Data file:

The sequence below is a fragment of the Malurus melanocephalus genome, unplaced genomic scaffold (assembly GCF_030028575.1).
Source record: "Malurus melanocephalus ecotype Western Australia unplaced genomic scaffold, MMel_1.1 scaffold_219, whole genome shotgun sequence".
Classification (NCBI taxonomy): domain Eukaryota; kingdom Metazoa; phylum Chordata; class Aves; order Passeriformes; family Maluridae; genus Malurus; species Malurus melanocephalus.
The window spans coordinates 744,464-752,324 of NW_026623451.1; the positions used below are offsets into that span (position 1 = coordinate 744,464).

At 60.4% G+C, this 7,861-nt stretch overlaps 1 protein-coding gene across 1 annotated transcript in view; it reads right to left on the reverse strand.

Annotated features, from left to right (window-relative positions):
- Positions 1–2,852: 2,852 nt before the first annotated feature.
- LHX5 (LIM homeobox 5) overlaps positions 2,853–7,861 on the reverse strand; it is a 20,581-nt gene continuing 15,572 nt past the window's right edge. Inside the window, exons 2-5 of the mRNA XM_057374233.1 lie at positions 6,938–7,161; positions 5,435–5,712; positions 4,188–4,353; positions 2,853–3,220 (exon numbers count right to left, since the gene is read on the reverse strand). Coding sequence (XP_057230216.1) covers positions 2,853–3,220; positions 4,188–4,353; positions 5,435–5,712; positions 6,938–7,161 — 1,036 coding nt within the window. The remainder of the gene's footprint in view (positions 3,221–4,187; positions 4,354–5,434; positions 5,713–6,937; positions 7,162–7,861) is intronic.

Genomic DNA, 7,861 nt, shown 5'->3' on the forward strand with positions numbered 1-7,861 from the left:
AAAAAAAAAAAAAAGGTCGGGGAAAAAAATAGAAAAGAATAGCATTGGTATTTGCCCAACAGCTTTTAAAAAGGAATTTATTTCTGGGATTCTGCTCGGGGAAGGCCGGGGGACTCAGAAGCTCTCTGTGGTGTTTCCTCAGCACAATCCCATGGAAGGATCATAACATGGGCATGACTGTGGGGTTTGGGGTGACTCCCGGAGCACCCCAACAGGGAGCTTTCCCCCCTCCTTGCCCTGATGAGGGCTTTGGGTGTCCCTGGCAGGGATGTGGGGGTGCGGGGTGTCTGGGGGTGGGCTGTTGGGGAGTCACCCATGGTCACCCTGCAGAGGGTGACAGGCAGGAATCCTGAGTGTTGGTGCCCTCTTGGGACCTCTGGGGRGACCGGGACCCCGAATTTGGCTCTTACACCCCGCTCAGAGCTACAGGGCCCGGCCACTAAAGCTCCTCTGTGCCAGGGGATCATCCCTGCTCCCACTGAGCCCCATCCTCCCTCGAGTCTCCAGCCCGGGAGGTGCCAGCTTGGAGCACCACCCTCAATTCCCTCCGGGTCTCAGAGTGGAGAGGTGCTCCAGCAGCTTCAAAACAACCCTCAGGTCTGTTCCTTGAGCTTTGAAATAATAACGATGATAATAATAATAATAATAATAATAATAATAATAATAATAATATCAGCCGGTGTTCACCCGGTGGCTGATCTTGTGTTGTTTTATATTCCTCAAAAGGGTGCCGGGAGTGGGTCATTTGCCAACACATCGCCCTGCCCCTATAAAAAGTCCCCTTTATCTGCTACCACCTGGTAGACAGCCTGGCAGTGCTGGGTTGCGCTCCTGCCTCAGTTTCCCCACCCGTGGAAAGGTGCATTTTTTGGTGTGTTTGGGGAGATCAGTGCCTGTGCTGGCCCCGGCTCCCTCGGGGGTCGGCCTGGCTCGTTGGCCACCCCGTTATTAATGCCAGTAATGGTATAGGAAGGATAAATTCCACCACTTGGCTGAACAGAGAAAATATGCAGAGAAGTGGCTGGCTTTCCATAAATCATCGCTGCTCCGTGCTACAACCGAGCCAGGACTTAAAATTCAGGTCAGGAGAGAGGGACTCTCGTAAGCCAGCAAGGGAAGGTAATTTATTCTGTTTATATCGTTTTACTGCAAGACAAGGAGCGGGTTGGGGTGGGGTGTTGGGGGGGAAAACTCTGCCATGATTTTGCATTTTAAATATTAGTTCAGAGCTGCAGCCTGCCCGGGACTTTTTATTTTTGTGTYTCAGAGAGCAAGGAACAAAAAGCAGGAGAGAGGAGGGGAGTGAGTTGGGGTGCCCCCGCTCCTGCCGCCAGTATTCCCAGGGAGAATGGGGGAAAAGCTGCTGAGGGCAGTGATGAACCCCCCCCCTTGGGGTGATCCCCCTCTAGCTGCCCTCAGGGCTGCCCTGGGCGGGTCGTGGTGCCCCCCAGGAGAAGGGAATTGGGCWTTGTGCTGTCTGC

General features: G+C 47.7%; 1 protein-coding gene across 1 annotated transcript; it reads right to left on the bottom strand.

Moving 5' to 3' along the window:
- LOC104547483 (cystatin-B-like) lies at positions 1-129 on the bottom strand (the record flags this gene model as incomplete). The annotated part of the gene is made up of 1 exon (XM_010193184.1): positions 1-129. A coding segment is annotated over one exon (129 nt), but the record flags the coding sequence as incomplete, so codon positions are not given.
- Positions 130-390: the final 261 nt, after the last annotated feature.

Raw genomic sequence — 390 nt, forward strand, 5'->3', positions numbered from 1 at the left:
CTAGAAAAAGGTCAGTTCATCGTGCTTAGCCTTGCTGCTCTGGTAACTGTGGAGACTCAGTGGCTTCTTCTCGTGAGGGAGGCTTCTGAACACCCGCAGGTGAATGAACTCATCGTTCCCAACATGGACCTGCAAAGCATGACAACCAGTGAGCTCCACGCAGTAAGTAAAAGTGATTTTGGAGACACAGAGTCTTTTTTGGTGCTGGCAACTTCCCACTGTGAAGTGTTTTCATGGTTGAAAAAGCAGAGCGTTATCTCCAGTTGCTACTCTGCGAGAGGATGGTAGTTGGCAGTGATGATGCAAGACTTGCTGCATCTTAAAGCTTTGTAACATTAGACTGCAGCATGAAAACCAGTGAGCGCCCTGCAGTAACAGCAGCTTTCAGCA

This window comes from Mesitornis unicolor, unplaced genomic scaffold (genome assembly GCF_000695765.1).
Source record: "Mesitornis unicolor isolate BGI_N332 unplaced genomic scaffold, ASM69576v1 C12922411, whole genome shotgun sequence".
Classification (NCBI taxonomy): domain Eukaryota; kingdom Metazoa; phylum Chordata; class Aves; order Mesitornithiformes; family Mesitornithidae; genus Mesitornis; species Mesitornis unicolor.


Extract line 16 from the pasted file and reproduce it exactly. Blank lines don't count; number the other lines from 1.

CTAGAAAAAGGTCAGTTCATCGTGCTTAGCCTTGCTGCTCTGGTAACTGTGGAGACTCAGTGGCTTCTTCTCGTGAGGGAGGCTTCTGAACACCCGCAGGTGAATGAACTCATCGTTCCCAACATGGACCTGCAAAGCATGACAACCAGTGAGCTCCACGCAGTAAGTAAAAGTGATTTTGGAGACACAGAGTCTTTTTTGGTGCTGGCAACTTCCCACTGTGAAGTGTTTTCATGGTTGAAAAAGCAGAGCGTTATCTCCAGTTGCTACTCTGCGAGAGGATGGTAGTTGGCAGTGATGATGCAAGACTTGCTGCATCTTAAAGCTTTGTAACATTAGACTGCAGCATGAAAACCAGTGAGCGCCCTGCAGTAACAGCAGCTTTCAGCA